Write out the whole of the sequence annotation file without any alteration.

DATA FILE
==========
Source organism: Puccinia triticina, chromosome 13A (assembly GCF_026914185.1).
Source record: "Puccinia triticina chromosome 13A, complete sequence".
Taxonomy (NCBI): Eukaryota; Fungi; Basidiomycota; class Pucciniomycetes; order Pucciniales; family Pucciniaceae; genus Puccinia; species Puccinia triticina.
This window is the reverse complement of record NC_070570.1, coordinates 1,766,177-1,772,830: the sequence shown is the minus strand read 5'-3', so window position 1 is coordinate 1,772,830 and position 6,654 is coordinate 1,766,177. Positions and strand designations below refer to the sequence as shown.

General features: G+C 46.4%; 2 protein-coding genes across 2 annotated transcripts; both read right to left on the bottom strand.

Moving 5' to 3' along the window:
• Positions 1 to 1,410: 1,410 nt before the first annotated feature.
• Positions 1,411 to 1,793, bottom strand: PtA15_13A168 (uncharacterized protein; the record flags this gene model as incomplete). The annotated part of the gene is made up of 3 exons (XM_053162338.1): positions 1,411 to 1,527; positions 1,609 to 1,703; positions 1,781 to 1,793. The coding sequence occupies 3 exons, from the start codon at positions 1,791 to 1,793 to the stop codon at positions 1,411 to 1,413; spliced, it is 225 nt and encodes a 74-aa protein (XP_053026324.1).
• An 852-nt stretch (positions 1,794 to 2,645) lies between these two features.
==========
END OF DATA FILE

Source organism: Puccinia triticina, chromosome 13A (assembly GCF_026914185.1).
Source record: "Puccinia triticina chromosome 13A, complete sequence".
Taxonomy (NCBI): Eukaryota; Fungi; Basidiomycota; class Pucciniomycetes; order Pucciniales; family Pucciniaceae; genus Puccinia; species Puccinia triticina.
This window is the reverse complement of record NC_070570.1, coordinates 1,766,177-1,772,830: the sequence shown is the minus strand read 5'-3', so window position 1 is coordinate 1,772,830 and position 6,654 is coordinate 1,766,177. Positions and strand designations below refer to the sequence as shown.

General features: G+C 46.4%; 2 protein-coding genes across 2 annotated transcripts; both read right to left on the bottom strand.

Moving 5' to 3' along the window:
• Positions 1 to 1,410: 1,410 nt before the first annotated feature.
• Positions 1,411 to 1,793, bottom strand: PtA15_13A168 (uncharacterized protein; the record flags this gene model as incomplete). The annotated part of the gene is made up of 3 exons (XM_053162338.1): positions 1,411 to 1,527; positions 1,609 to 1,703; positions 1,781 to 1,793. The coding sequence occupies 3 exons, from the start codon at positions 1,791 to 1,793 to the stop codon at positions 1,411 to 1,413; spliced, it is 225 nt and encodes a 74-aa protein (XP_053026324.1).
• An 852-nt stretch (positions 1,794 to 2,645) lies between these two features.